Within the past two weeks you may have noticed the arrival of robins. Last Thursday I had nine at one time in my yard as they hunted for worms. They’re arrival in the beginning of March signals the time to prepare nest boxes for a variety of nesting birds ranging from wrens and bluebirds to screech owls. As such and if you haven’t already done so in the fall, now’s the time to clean out or repair existing bird houses for the nesting season and perhaps plan for new additions that can be made or purchased from a hardware or birding store or the Pennsylvania Game Commission (PGC).
If you decide to build your own, it’s necessary, says the PGC, to provide the right size of bird house for the bird(s) you wish to attract. The trick, they say, is to provide a bird house that will permit birds from the size of wrens to bluebirds to enter the hole in the bird house. But it should be small enough to exclude large birds like starlings and House Sparrows. The latter two are non-native species that aggressively compete with and exclude native birds from natural cavities. Henceforth, providing a nest or bird house with the smallest possible opening will permit wrens, chickadees and bluebirds inside.
Predation, says the PGC, is an even bigger concern so it’s important that nest boxes are protected from raccoons, squirrels, chipmunks, snakes and other nest robbers.
Installing a birdhouse is equally as important as selecting the right size. Installing a nest box in the right backyard habitat or field habitat will dictate what species you’d like to attract. Placing a nest box for bluebirds on the edge of bushes or overgrown trees won’t attract bluebirds – but it will attract wrens.
As for the beautiful bluebirds, they’re early nesters so now is the time to erect one and clean an existing one. If it’s a new one, the PGC recommends placing a nest box on a pole 3 to 5 feet above ground and facing south if possible, and facing a nearby tree or fence where young birds can safely land on their initial flights from the box. To reduce predation and competition from other species, no perch should be placed on the box; bluebirds don’t need one.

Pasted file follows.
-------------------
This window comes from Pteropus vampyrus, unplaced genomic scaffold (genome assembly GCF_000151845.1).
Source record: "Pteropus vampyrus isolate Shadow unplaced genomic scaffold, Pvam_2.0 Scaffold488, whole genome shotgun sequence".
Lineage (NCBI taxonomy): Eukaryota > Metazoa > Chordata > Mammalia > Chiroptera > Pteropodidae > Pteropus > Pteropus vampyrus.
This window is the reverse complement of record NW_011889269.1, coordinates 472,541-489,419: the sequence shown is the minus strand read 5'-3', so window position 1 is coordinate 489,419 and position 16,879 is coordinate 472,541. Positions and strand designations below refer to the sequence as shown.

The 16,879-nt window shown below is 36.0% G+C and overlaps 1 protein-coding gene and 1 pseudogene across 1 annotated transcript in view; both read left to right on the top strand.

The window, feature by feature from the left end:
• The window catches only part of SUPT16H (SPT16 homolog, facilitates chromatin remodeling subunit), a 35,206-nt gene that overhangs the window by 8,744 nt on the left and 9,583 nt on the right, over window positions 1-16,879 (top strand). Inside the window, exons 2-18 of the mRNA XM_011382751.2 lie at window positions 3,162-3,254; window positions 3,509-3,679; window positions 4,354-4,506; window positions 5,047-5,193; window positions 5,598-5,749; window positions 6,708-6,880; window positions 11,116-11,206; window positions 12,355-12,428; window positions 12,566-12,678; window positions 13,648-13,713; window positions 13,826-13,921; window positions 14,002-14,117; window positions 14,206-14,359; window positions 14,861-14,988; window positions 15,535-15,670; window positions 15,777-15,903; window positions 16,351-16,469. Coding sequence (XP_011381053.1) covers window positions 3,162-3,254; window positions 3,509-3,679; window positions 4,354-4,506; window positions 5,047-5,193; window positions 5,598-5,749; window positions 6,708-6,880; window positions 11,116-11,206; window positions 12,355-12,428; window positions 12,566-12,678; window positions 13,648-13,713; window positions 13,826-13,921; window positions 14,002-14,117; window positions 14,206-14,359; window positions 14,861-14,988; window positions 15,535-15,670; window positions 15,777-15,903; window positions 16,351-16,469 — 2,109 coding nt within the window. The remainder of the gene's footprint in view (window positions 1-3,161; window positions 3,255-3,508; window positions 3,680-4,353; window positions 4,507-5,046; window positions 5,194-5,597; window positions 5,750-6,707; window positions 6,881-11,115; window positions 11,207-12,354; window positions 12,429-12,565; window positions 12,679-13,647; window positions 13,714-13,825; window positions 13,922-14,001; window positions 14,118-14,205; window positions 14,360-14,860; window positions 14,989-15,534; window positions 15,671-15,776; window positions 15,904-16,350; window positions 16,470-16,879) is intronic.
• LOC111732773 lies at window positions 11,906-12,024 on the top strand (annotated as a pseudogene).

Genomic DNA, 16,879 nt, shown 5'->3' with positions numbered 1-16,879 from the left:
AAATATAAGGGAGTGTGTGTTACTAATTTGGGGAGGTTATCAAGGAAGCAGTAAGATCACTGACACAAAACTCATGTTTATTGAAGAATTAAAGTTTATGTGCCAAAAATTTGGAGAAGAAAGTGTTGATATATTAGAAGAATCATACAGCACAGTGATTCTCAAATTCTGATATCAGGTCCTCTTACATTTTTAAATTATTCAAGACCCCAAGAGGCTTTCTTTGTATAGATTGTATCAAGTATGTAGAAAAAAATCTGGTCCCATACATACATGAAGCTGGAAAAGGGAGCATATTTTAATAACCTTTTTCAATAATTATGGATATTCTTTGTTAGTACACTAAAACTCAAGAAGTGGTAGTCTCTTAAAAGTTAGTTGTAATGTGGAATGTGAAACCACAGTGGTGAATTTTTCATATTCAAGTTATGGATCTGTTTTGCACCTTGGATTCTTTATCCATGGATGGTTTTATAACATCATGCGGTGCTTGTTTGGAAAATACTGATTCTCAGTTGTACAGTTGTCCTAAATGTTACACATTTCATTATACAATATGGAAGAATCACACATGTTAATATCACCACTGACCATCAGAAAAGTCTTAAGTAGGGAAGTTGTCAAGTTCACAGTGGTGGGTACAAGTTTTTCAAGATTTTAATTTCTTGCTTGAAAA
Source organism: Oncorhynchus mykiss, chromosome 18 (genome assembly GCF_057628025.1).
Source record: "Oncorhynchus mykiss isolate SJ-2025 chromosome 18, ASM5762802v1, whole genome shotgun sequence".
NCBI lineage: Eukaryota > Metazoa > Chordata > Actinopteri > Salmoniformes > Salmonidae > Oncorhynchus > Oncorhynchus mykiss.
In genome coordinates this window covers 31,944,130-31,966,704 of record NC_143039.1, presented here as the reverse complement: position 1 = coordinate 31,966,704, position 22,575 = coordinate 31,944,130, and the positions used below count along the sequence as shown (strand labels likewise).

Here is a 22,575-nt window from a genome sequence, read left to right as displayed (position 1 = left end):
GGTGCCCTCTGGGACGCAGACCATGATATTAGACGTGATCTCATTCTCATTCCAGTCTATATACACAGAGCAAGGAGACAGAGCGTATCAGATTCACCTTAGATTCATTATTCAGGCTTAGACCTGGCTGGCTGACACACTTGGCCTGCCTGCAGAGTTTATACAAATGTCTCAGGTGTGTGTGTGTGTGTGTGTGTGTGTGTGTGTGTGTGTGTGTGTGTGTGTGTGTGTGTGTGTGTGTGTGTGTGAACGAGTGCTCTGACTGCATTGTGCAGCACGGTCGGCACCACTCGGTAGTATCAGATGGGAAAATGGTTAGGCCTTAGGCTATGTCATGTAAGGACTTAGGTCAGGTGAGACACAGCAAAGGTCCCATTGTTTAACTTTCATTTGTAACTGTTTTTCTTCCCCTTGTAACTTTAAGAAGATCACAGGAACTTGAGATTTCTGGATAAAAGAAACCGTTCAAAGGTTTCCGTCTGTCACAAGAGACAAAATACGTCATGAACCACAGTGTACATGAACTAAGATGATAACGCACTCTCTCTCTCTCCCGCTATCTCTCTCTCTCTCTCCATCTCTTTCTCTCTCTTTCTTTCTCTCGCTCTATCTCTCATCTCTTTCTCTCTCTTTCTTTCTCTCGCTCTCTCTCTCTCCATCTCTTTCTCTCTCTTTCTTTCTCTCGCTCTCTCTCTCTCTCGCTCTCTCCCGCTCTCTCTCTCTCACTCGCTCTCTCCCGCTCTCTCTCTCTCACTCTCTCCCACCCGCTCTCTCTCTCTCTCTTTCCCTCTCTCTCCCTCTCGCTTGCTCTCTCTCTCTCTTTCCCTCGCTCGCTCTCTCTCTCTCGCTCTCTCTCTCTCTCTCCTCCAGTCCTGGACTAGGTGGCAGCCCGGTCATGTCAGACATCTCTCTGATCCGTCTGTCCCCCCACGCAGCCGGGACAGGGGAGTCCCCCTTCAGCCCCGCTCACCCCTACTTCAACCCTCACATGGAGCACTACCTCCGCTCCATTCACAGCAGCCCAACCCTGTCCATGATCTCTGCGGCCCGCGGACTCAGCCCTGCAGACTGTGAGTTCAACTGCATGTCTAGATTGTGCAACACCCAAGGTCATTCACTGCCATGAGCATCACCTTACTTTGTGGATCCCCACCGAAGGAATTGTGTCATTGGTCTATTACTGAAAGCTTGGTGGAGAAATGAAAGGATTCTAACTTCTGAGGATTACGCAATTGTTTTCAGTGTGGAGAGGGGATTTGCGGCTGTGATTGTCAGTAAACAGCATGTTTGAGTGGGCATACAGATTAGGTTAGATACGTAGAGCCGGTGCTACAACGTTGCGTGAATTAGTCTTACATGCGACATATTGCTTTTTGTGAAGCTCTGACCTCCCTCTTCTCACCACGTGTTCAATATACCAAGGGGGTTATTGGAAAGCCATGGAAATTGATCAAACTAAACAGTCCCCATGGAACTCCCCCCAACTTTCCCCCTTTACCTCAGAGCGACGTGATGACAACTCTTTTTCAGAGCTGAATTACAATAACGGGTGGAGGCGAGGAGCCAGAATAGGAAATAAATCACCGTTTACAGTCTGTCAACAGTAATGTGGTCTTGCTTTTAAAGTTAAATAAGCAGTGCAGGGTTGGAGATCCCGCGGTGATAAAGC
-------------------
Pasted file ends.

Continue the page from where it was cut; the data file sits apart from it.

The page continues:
If you don’t have the inclination to build a box, the PGC’s Howard Nursery builds and sells next boxes for bluebirds and other nesting boxes. A single box sells for $14.84 including tax and when purchasing two or more boxes, the cost is $12.72 including tax. Locally, they’re available at the PGC’s Southeast Regional Office at 253 Snyder Road, Reading 19605 (located a short distance off Route 222 outside Blandon), or other regional offices or PGC headquarters in Harrisburg. The boxes are also sold as kits that can be home assembled.
A brochure of the PGC’s bluebird nesting boxes and other nesting boxes is available online by navigating to the Howard Nursery page at www.pgc.pa.gov.
Nick Hromiak has been an outdoors and automotive writer for over 30 years. He's been published in numerous national and state-wide outdoor magazines and newspapers.